we see that is an equilibrium.

Let . Because of the continuity of , there is such that

As and , we have

If , then

and

Therefore, .

By replacing a, b by , in Lemma 2(i), we see that

whenever for , thus is an unconditional stable equilibrium of φ.

Now, if we see that

we are done with the whole proof. Indeed, for each accumulation point of , one would have

because of the continuity of . As , this implies .

Therefore, as a consequence of Lemma 1, it suffices to find an increasing sequence of natural numbers such that

Here, and are defined as in Lemma 1, with and ,

Let , so that

Having in mind that satisfies (3), we find from as follows. Denote

and momentarily assume and in such a way that

which implies

and then

for all .

As a consequence, the nonincreasing sequence is bounded below by . It cannot be the case that , because in such a case there is a subsequence converging to and such that converges to a point .

Since

one has

and then

By applying (H2), we see that

Therefore, and there exists such that

that is,

Analogously, we see that there exists such that

□

Proof of Lemma 2

• Uniqueness of : Let and x in such that

Then

• (i): It suffices to prove the first assertion, because is a closed set and, by definition,

for all . Assume now that . We consider the following three possible situations. If , it is obvious that .On the other hand, if and , then

Finally, if and , then

• (ii): Suppose . Since , then or . In any event, it cannot be the case that

which contradicts hypothesis (H2), thus .

• (iii): Since , it is worth considering the following three cases for each : first, , and then (after probing continuity, monotonicity and statement (iv)), we proceed with the case , and finally with , .Case and : Since when and when , we see that

because of the continuity of .

• Monotonicity and (iv): Suppose

If , then , or , thus

• Continuity: If and

then there exist two sequences with

Thus,

and, by (ii), one has . Since , this would imply for all , which is impossible.

• (iii) Case and : Since

and because of the continuity of , we have

but

Analogously, it can be seen that .

• (iii) Case : First assume and recall that, by definition,

Suppose for all n. Then

which implies , eventually for all n.Since , we reach a contradiction. Therefore,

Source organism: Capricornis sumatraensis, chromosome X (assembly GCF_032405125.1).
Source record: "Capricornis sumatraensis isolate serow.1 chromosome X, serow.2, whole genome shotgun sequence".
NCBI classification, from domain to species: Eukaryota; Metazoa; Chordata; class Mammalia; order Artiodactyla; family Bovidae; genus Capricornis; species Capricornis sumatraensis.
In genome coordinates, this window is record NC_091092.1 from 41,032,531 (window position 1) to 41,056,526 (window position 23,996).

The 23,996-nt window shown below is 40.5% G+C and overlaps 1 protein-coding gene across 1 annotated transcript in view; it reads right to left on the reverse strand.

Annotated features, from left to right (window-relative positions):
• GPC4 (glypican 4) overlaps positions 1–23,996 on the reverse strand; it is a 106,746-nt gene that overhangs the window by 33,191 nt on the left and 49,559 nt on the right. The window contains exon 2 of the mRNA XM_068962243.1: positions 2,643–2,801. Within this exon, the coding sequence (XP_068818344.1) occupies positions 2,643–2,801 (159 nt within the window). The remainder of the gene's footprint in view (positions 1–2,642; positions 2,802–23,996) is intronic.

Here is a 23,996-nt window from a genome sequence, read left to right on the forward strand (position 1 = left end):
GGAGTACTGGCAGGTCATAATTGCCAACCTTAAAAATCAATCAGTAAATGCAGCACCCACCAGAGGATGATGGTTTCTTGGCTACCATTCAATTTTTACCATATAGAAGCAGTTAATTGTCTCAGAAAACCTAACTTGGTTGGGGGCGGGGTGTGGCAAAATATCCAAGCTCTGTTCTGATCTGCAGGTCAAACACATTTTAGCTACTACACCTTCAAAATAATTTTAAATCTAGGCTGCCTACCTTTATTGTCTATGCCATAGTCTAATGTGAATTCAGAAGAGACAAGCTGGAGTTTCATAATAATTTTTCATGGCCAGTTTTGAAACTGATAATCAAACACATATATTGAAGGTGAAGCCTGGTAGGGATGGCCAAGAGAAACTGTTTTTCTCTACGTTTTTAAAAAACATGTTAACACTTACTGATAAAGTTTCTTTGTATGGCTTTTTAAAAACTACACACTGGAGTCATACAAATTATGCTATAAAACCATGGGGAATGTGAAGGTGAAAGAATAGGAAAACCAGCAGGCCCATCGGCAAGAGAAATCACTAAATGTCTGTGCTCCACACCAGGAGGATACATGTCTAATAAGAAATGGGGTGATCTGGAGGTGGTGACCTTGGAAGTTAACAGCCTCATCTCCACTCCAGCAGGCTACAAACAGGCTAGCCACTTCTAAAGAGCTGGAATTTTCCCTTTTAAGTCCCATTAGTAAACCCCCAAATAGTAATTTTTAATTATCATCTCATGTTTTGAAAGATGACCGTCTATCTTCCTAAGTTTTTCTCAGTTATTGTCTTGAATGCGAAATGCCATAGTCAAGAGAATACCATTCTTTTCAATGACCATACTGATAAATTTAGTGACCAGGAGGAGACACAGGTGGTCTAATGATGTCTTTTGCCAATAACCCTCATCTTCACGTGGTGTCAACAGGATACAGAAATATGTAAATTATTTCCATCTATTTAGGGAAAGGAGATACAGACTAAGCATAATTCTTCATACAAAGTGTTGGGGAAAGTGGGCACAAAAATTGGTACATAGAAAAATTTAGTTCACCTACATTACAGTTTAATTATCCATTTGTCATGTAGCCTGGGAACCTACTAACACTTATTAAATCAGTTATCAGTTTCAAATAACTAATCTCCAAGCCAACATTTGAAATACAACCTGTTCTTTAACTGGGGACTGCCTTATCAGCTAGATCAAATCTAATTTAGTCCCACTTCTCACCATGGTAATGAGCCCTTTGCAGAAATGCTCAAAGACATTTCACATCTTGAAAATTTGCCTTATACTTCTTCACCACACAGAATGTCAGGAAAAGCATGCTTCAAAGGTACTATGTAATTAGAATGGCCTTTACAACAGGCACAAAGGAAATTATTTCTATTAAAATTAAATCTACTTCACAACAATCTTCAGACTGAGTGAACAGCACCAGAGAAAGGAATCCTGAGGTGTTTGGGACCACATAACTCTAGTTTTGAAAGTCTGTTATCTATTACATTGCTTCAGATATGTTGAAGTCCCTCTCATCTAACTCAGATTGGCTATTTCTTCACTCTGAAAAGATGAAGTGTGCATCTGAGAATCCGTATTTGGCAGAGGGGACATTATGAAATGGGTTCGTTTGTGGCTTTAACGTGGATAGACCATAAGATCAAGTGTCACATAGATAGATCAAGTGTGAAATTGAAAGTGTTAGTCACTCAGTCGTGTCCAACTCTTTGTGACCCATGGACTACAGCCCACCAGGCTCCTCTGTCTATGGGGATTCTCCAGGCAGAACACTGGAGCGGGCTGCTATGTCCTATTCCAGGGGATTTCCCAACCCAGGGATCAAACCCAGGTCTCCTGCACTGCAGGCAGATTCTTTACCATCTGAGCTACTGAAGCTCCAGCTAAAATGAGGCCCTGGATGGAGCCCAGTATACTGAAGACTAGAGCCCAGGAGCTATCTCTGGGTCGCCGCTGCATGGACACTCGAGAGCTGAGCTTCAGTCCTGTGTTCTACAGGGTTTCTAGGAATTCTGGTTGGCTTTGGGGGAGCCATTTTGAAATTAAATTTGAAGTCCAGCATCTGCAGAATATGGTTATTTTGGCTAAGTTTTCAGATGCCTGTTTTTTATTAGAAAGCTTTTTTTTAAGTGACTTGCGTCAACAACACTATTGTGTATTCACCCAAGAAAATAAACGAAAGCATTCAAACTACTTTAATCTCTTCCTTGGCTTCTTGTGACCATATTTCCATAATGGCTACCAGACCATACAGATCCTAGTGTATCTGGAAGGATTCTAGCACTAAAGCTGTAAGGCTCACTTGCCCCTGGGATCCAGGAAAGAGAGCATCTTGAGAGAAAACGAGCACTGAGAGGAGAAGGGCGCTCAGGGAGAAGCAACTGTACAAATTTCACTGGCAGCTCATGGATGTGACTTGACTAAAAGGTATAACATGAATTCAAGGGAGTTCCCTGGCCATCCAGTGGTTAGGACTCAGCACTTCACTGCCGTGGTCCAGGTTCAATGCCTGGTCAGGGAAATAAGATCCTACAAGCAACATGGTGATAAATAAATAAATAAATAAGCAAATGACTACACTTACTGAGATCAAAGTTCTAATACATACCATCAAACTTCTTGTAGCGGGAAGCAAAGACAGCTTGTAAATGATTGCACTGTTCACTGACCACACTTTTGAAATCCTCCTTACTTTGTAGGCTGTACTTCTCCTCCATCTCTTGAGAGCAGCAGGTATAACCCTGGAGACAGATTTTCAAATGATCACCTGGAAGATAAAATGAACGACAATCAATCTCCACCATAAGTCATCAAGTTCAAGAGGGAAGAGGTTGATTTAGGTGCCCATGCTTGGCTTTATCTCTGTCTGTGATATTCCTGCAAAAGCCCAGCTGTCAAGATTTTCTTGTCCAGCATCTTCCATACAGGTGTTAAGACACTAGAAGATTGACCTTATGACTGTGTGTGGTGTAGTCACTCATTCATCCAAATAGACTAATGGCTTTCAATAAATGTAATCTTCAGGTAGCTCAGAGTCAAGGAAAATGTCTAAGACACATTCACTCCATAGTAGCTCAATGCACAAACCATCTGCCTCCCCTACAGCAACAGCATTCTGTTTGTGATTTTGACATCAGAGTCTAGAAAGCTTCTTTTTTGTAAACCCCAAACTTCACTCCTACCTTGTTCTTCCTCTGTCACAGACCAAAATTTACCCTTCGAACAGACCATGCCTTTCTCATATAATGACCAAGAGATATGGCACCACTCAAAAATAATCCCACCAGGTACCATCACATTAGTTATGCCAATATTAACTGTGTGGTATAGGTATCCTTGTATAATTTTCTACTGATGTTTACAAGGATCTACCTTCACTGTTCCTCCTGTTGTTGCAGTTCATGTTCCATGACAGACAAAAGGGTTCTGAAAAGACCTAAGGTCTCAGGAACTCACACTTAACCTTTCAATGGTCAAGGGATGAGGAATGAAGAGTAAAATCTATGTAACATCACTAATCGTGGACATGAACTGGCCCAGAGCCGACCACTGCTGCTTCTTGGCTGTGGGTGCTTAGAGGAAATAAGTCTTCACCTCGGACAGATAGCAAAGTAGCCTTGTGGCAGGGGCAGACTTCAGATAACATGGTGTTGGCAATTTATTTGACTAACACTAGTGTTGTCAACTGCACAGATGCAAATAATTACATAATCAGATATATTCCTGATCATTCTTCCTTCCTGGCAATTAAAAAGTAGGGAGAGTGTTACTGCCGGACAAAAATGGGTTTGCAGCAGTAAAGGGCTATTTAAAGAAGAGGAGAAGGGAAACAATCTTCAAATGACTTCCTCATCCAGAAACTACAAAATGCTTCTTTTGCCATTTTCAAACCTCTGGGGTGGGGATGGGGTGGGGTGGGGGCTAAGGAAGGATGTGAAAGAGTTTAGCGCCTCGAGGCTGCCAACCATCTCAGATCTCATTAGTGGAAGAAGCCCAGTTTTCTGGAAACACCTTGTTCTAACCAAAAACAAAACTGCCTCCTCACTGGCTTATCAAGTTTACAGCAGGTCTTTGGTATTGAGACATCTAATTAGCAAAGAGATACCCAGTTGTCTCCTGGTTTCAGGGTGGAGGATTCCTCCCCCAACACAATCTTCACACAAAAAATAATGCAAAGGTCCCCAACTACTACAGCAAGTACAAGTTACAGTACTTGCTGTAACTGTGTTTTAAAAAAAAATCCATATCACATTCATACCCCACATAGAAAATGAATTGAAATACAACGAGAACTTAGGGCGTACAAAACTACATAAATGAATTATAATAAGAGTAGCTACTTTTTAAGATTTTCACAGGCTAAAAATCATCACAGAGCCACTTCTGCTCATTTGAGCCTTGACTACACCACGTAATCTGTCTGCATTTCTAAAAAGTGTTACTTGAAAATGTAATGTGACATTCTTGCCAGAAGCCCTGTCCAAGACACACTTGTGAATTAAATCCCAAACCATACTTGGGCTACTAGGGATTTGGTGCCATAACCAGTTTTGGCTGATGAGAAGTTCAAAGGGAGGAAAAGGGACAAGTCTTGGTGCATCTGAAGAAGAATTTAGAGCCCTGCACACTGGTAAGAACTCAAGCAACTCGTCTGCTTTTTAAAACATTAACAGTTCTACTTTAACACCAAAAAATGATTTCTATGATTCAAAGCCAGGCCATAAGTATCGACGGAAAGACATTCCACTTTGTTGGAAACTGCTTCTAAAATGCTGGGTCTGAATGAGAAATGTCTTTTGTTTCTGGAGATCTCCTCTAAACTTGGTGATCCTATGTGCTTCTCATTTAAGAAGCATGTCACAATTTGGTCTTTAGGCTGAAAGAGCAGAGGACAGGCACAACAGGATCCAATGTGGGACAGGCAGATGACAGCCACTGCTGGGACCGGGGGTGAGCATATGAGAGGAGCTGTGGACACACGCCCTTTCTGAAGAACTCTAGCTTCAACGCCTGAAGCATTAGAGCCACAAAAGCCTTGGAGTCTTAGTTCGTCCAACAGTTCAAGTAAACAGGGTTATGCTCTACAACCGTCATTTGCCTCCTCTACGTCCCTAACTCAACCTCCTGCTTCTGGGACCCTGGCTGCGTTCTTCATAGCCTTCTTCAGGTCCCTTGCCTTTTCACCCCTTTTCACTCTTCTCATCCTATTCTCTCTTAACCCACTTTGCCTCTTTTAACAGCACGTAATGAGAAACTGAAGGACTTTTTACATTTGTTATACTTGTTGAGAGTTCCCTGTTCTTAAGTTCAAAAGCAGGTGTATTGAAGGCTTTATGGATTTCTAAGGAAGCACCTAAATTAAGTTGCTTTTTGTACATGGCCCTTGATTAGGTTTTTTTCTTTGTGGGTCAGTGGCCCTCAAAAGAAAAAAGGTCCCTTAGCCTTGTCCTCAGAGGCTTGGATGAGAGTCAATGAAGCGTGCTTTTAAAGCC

Analogously, we see that when . □

### 4 Examples and applications

#### 4.1 The difference equation with

The paper [6] is devoted to prove that every positive solution to the difference equation

converges to the equilibrium , whenever

Here, are fixed numbers.

Although paper [6] complements [7], where the case had been considered, it should be noticed that the case , is not dealt with in [6]. Furthermore, we cannot assure the global attractivity in this case.

The results in [6] can be easily obtained by applying Theorem 1 above. Furthermore, we slightly improve the results in [6] by establishing the unconditional stability of the equilibrium , whenever , . We may assume without loss of generality that the initial values are greater than A. Here, and in the sequel .

Let

and

Define , consider for the moment a fixed and define to be the unique positive zero of the function given by

Notice that is concave, , and .

Clearly, is also the unique zero of the increasing function

Since

we see that condition (H2) holds and .

As for condition

(5)

if with

then and

Since the function

has a unique critical point in and , , the necessary and sufficient condition for (5) to hold is that , that is, .

By this reasoning, we also get for free, unconditional stable convergence for several difference equations as, for instance:

or

just considering respectively

where .

#### 4.2 The difference equation

Here, . In 2003, three conjectures on the above equation were posed in [8]. In all three cases (, ; , ; and , respectively) it was postulated the global asymptotic stability of the equilibrium. These conjectures have resulted in several papers since then (see [9-12]). Let us see when there is unconditional convergence.

Consider , , and

with , . We solve in y the equation to obtain

so we consider , to define

A simple calculation shows that (H2) holds, and :

Therefore, is an unconditional stable attractor of φ in whenever , and .

If we choose

and , we obtain unconditional stable convergence for the equation

whenever , , and .

Other choices of λ result on the unconditional stable convergence of difference equations such as

with , , , , , . Or

with , , .

### Competing interests

The authors declare that they have no significant competing financial, professional, or personal interests that might have influenced the performance or presentation of the work described in this paper.

### Authors’ contributions

Both authors contributed to each part of this work equally and read and approved the final version of the manuscript.

### Acknowledgements

Dedicated to Professor Jean Mawhin on the occasion of his 70th birthday.

We are grateful to the anonymous referees for their helpful comments and suggestions. This research was supported in part by the Spanish Ministry of Science and Innovation and FEDER, grant MTM2010-14837.